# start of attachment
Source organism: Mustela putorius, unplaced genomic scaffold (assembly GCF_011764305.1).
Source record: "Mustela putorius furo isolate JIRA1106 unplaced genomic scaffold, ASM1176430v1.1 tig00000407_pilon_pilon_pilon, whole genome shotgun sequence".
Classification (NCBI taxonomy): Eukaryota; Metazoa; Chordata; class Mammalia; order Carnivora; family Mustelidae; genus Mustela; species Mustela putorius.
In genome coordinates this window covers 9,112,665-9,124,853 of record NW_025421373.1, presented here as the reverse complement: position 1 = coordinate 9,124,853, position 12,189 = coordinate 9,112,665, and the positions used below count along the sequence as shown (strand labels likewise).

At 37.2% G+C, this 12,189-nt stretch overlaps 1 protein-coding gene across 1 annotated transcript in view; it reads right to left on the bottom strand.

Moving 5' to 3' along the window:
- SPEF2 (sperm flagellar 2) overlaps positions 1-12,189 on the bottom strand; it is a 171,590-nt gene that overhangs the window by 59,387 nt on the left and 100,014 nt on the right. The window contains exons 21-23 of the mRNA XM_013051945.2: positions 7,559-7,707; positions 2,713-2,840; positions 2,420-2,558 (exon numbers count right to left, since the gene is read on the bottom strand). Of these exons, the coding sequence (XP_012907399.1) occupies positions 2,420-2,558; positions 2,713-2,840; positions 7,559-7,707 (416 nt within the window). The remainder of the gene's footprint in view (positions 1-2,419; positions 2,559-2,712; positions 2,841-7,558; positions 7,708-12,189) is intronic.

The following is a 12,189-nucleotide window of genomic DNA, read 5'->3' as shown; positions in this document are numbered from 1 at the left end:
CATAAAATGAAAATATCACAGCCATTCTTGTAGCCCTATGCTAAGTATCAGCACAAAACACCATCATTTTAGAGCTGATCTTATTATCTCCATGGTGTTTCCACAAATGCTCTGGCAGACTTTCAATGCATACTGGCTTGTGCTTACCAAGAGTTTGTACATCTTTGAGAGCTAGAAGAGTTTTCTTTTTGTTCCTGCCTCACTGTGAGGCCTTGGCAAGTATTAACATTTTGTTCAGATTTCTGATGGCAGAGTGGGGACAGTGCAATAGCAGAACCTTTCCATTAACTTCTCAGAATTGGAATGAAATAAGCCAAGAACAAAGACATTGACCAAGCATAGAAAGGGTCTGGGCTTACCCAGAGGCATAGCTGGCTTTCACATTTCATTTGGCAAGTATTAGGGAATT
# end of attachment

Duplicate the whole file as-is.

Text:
Source organism: Mustela putorius, unplaced genomic scaffold (assembly GCF_011764305.1).
Source record: "Mustela putorius furo isolate JIRA1106 unplaced genomic scaffold, ASM1176430v1.1 tig00000407_pilon_pilon_pilon, whole genome shotgun sequence".
Classification (NCBI taxonomy): Eukaryota; Metazoa; Chordata; class Mammalia; order Carnivora; family Mustelidae; genus Mustela; species Mustela putorius.
In genome coordinates this window covers 9,112,665-9,124,853 of record NW_025421373.1, presented here as the reverse complement: position 1 = coordinate 9,124,853, position 12,189 = coordinate 9,112,665, and the positions used below count along the sequence as shown (strand labels likewise).

At 37.2% G+C, this 12,189-nt stretch overlaps 1 protein-coding gene across 1 annotated transcript in view; it reads right to left on the bottom strand.

Moving 5' to 3' along the window:
- SPEF2 (sperm flagellar 2) overlaps positions 1-12,189 on the bottom strand; it is a 171,590-nt gene that overhangs the window by 59,387 nt on the left and 100,014 nt on the right. The window contains exons 21-23 of the mRNA XM_013051945.2: positions 7,559-7,707; positions 2,713-2,840; positions 2,420-2,558 (exon numbers count right to left, since the gene is read on the bottom strand). Of these exons, the coding sequence (XP_012907399.1) occupies positions 2,420-2,558; positions 2,713-2,840; positions 7,559-7,707 (416 nt within the window). The remainder of the gene's footprint in view (positions 1-2,419; positions 2,559-2,712; positions 2,841-7,558; positions 7,708-12,189) is intronic.

The following is a 12,189-nucleotide window of genomic DNA, read 5'->3' as shown; positions in this document are numbered from 1 at the left end:
CATAAAATGAAAATATCACAGCCATTCTTGTAGCCCTATGCTAAGTATCAGCACAAAACACCATCATTTTAGAGCTGATCTTATTATCTCCATGGTGTTTCCACAAATGCTCTGGCAGACTTTCAATGCATACTGGCTTGTGCTTACCAAGAGTTTGTACATCTTTGAGAGCTAGAAGAGTTTTCTTTTTGTTCCTGCCTCACTGTGAGGCCTTGGCAAGTATTAACATTTTGTTCAGATTTCTGATGGCAGAGTGGGGACAGTGCAATAGCAGAACCTTTCCATTAACTTCTCAGAATTGGAATGAAATAAGCCAAGAACAAAGACATTGACCAAGCATAGAAAGGGTCTGGGCTTACCCAGAGGCATAGCTGGCTTTCACATTTCATTTGGCAAGTATTAGGGAATT